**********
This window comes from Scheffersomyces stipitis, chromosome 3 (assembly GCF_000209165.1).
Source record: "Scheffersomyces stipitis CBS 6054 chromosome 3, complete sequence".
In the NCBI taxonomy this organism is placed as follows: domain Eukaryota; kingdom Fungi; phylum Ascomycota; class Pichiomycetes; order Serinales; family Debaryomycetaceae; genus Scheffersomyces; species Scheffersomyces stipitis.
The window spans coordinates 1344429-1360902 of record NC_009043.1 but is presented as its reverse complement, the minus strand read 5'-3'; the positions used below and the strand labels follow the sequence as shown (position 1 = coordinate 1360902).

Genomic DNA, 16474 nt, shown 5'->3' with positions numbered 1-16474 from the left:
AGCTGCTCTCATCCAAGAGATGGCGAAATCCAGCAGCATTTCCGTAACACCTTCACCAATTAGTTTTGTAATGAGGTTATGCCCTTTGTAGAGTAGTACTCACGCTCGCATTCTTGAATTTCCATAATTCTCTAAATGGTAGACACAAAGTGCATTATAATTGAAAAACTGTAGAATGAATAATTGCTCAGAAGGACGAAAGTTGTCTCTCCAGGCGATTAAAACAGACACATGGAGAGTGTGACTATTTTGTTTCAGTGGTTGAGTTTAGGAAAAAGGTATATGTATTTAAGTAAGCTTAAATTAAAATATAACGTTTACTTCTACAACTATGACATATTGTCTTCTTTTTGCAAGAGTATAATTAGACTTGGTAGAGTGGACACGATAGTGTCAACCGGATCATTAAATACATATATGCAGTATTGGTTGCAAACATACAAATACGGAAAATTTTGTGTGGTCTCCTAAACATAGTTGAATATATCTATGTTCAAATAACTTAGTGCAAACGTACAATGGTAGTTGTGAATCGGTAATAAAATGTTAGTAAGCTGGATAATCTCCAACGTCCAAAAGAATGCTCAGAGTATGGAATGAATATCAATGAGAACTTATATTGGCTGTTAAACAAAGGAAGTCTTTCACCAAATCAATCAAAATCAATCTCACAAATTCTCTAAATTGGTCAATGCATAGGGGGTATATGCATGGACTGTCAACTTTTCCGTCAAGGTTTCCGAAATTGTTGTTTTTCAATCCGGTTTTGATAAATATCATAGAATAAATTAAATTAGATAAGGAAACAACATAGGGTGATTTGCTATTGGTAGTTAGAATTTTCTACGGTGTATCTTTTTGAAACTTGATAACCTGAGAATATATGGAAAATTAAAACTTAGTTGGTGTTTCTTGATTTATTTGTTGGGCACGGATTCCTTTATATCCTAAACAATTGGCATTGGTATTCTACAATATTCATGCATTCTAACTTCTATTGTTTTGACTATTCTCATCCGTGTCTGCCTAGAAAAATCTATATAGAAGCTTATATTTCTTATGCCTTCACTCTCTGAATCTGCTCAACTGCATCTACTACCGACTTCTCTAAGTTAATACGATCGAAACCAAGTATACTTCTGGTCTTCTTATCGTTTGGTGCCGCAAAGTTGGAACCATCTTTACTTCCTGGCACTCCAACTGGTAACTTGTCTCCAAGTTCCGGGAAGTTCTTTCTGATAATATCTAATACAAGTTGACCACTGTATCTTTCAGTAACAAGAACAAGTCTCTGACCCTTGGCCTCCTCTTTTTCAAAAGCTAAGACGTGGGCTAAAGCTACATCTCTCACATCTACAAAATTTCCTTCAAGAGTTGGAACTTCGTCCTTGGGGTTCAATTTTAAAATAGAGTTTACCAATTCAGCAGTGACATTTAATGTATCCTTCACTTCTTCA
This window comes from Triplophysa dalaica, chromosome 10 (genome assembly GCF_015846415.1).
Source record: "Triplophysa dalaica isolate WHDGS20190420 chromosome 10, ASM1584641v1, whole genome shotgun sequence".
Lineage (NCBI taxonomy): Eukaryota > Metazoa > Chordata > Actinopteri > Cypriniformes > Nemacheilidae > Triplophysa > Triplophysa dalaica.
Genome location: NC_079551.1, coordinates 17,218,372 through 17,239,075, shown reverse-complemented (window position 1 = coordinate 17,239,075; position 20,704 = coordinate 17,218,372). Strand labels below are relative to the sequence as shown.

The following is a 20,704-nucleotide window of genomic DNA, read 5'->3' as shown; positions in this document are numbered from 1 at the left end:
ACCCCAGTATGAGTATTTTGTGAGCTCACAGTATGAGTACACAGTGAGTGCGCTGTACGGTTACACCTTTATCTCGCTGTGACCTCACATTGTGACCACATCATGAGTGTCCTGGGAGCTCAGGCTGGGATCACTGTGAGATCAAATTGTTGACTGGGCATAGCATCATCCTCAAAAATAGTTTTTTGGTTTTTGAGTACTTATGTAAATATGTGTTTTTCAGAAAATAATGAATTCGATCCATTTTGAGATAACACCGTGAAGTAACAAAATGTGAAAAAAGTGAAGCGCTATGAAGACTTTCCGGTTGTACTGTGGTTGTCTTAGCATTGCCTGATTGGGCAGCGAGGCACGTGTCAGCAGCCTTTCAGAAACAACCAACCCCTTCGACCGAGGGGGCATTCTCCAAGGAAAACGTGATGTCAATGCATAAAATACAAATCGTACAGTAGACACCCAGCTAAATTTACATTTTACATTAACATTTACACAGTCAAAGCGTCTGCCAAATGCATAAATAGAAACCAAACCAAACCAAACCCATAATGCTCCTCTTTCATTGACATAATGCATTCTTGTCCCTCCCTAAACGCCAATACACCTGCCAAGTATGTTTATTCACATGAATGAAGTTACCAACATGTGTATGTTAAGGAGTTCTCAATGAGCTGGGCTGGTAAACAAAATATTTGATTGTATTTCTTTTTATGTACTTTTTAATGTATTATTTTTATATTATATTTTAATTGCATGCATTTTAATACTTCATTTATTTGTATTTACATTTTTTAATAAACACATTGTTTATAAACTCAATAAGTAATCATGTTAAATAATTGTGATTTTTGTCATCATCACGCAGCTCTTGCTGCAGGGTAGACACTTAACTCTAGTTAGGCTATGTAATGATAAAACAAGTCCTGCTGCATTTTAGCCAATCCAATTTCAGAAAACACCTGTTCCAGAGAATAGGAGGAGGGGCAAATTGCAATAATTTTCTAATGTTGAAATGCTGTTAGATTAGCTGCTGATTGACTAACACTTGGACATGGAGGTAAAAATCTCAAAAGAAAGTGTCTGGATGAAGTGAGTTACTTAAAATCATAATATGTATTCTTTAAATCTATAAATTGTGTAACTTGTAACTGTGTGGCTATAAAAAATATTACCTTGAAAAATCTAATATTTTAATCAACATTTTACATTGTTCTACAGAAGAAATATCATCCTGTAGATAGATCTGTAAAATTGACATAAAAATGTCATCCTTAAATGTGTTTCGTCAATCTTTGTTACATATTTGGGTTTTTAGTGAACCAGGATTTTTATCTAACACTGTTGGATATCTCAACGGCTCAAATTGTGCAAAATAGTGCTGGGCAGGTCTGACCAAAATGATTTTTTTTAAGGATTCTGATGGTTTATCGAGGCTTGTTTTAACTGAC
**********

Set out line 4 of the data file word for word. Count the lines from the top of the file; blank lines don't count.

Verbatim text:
The window spans coordinates 1344429-1360902 of record NC_009043.1 but is presented as its reverse complement, the minus strand read 5'-3'; the positions used below and the strand labels follow the sequence as shown (position 1 = coordinate 1360902).